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Aerobic training decreases bronchial hyperresponsiveness and systemic inflammation in patients with moderate or severe asthma: a randomised controlled trial
  1. Andrezza França-Pinto1,
  2. Felipe A R Mendes2,
  3. Regina Maria de Carvalho-Pinto3,
  4. Rosana Câmara Agondi1,
  5. Alberto Cukier3,
  6. Rafael Stelmach3,
  7. Beatriz M Saraiva-Romanholo4,
  8. Jorge Kalil1,
  9. Milton A Martins4,
  10. Pedro Giavina-Bianchi1,
  11. Celso R F Carvalho2
  1. 1Departments of Clinical Immunology and Allergy, School of Medicine, University of São Paulo, Sao Paulo, Brazil
  2. 2Department of Physical Therapy, School of Medicine, University of São Paulo, São Paulo, Brazil
  3. 3Pulmonary Division, Heart Institute (InCor), School of Medicine, University of São Paulo, São Paulo, Brazil
  4. 4Department of Medicine, Laboratory of Experimental Therapeutics (LIM-20), School of Medicine, University of Sao Paulo, São Paulo, Brazil
  1. Correspondence to Professor Celso R F Carvalho, Department of Medicine, School of Medicine, University of Sao Paulo, Av. Dr. Arnaldo 455—room 1210, Sao Paulo, SP 01246-903, Brazil; cscarval{at}


Background The benefits of aerobic training for the main features of asthma, such as bronchial hyperresponsiveness (BHR) and inflammation, are poorly understood. We investigated the effects of aerobic training on BHR (primary outcome), serum inflammatory cytokines (secondary outcome), clinical control and asthma quality of life (Asthma Quality of Life Questionnaire (AQLQ)) (tertiary outcomes).

Methods Fifty-eight patients were randomly assigned to either the control group (CG) or the aerobic training group (TG). Patients in the CG (educational programme+breathing exercises (sham)) and the TG (same as the CG+aerobic training) were followed for 3 months. BHR, serum cytokine, clinical control, AQLQ, induced sputum and fractional exhaled nitric oxide (FeNO) were evaluated before and after the intervention.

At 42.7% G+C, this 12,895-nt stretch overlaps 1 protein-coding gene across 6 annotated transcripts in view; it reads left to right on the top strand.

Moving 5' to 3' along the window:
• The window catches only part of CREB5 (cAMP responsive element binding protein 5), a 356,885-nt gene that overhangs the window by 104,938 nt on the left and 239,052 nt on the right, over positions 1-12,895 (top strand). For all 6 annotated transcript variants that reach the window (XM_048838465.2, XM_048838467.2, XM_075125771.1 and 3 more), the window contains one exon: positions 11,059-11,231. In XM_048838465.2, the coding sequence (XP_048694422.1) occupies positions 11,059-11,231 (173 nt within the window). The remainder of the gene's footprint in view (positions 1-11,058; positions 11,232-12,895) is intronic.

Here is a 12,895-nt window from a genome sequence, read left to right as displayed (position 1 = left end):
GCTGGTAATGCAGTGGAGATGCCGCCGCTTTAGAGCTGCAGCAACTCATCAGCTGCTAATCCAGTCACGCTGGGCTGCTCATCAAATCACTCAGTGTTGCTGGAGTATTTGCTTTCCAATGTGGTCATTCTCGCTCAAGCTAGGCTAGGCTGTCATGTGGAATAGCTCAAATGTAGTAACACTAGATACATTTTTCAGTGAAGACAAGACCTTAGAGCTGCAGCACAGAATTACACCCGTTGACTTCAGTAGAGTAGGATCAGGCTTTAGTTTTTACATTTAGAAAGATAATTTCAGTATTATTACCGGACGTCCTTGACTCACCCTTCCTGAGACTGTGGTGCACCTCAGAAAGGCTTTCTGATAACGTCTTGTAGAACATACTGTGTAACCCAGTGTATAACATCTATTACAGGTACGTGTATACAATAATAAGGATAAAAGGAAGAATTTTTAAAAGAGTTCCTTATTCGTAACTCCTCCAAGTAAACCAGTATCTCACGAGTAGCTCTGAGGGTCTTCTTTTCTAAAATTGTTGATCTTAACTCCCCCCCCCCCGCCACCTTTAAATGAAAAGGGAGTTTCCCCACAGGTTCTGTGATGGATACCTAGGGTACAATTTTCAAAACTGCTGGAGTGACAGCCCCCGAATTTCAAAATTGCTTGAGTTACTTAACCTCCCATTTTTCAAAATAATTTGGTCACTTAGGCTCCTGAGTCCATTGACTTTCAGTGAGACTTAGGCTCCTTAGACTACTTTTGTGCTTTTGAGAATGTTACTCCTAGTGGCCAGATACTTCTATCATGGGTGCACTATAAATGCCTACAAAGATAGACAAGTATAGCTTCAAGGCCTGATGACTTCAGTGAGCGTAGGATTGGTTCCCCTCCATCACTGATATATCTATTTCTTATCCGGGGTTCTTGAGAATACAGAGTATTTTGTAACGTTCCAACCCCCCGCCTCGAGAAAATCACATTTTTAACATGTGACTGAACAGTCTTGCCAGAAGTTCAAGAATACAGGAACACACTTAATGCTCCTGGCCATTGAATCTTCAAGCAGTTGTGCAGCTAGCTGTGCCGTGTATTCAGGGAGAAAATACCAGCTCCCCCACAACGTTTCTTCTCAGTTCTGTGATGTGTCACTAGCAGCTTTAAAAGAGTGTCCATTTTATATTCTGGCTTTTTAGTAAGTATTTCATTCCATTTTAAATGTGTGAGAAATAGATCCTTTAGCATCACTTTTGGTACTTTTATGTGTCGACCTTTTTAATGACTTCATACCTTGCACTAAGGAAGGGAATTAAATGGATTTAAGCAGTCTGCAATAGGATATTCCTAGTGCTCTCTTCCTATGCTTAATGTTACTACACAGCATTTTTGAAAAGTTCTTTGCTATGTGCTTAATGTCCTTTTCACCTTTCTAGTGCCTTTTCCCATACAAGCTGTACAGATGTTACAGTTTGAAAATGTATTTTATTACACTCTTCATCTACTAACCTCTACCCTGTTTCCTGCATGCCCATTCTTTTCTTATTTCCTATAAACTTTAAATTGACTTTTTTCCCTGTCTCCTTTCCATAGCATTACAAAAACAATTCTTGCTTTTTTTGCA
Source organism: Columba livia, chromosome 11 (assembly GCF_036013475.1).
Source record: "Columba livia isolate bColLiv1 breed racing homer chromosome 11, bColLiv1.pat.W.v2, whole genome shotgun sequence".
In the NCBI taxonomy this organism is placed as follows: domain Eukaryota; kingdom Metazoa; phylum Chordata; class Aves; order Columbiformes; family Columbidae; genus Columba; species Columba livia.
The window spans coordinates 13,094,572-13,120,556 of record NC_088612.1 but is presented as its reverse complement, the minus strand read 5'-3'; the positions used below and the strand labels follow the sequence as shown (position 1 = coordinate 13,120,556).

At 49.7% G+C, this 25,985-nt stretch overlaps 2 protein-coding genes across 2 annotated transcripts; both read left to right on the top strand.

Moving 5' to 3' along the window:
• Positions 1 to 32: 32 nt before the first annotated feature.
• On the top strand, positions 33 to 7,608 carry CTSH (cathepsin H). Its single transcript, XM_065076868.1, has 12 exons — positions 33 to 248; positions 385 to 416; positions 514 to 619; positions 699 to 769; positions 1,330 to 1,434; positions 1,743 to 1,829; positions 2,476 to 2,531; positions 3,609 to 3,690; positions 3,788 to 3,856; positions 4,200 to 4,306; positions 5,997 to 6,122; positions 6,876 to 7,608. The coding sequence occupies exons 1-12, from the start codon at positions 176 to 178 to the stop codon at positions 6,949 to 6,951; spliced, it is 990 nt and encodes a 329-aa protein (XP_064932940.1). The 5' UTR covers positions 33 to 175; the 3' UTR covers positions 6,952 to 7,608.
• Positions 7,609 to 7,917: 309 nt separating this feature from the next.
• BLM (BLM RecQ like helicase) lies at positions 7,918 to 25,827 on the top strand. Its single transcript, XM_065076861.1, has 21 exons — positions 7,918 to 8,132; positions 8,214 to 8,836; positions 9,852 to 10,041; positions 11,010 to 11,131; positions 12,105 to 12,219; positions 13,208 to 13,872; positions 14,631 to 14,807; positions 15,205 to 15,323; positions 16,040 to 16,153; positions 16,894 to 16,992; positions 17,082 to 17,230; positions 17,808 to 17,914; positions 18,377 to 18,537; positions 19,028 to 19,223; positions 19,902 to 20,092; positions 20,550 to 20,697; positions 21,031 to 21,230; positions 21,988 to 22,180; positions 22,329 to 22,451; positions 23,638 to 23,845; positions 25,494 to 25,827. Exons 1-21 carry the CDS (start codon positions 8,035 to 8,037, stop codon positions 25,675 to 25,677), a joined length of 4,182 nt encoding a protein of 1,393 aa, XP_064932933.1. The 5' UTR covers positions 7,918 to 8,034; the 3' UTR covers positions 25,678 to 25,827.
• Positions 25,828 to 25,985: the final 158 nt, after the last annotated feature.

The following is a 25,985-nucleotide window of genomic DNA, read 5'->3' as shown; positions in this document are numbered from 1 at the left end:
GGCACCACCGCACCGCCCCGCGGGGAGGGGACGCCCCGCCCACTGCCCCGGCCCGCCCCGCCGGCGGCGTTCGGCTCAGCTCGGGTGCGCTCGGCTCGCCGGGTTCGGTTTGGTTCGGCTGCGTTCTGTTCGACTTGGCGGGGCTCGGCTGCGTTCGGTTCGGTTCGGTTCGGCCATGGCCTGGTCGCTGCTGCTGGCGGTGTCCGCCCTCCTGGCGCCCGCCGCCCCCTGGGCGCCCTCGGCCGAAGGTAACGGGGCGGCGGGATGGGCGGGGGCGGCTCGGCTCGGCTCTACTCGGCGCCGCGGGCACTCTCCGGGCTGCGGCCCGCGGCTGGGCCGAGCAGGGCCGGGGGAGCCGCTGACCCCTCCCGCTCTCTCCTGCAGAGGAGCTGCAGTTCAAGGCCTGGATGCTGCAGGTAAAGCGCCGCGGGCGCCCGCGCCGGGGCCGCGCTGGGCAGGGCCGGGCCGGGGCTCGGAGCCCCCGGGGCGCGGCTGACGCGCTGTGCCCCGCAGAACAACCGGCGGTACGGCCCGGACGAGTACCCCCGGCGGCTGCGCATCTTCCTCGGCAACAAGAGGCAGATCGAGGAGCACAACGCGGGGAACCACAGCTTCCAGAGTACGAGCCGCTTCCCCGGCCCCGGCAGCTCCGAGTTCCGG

Results After 12 weeks, 43 patients (21 CG/22 TG) completed the study and were analysed. The TG improved in BHR by 1 doubling dose (dd) (95% CI 0.3 to 1.7 dd), and they experienced reduced interleukin 6 (IL-6) and monocyte chemoattractant protein 1 (MCP-1) and improved AQLQ and asthma exacerbation (p<0.05). No effects were seen for IL-5, IL-8, IL-10, sputum cellularity, FeNO or Asthma Control Questionnaire 7 (ACQ-7; p>0.05). A within-group difference was found in the ACQ-6 for patients with non-well-controlled asthma and in sputum eosinophil and FeNO in patients in the TG who had worse airway inflammation.

Conclusions Aerobic training reduced BHR and serum proinflammatory cytokines and improved quality of life and asthma exacerbation in patients with moderate or severe asthma. These results suggest that adding exercise as an adjunct therapy to pharmacological treatment could improve the main features of asthma.

Trial registration number NCT02033122.

  • Asthma
  • Exercise
  • Pulmonary Rehabilitation

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